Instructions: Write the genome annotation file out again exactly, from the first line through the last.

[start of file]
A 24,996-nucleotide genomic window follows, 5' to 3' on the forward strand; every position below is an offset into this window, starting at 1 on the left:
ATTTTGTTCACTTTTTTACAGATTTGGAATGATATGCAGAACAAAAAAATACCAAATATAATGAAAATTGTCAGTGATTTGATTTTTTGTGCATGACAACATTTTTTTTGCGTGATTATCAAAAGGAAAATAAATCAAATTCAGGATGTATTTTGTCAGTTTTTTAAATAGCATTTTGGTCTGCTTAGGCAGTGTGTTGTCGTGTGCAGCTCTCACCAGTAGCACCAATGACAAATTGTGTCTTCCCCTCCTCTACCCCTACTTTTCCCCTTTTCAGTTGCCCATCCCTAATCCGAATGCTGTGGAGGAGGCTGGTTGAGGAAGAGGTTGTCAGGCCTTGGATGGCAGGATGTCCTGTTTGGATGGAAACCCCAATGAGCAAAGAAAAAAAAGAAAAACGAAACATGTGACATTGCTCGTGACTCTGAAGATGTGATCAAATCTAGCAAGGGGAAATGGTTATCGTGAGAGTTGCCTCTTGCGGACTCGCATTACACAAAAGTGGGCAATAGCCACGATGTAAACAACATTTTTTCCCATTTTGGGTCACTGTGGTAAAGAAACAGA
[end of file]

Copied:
A 24,996-nucleotide genomic window follows, 5' to 3' on the forward strand; every position below is an offset into this window, starting at 1 on the left:
ATTTTGTTCACTTTTTTACAGATTTGGAATGATATGCAGAACAAAAAAATACCAAATATAATGAAAATTGTCAGTGATTTGATTTTTTGTGCATGACAACATTTTTTTTGCGTGATTATCAAAAGGAAAATAAATCAAATTCAGGATGTATTTTGTCAGTTTTTTAAATAGCATTTTGGTCTGCTTAGGCAGTGTGTTGTCGTGTGCAGCTCTCACCAGTAGCACCAATGACAAATTGTGTCTTCCCCTCCTCTACCCCTACTTTTCCCCTTTTCAGTTGCCCATCCCTAATCCGAATGCTGTGGAGGAGGCTGGTTGAGGAAGAGGTTGTCAGGCCTTGGATGGCAGGATGTCCTGTTTGGATGGAAACCCCAATGAGCAAAGAAAAAAAAGAAAAACGAAACATGTGACATTGCTCGTGACTCTGAAGATGTGATCAAATCTAGCAAGGGGAAATGGTTATCGTGAGAGTTGCCTCTTGCGGACTCGCATTACACAAAAGTGGGCAATAGCCACGATGTAAACAACATTTTTTCCCATTTTGGGTCACTGTGGTAAAGAAACAGA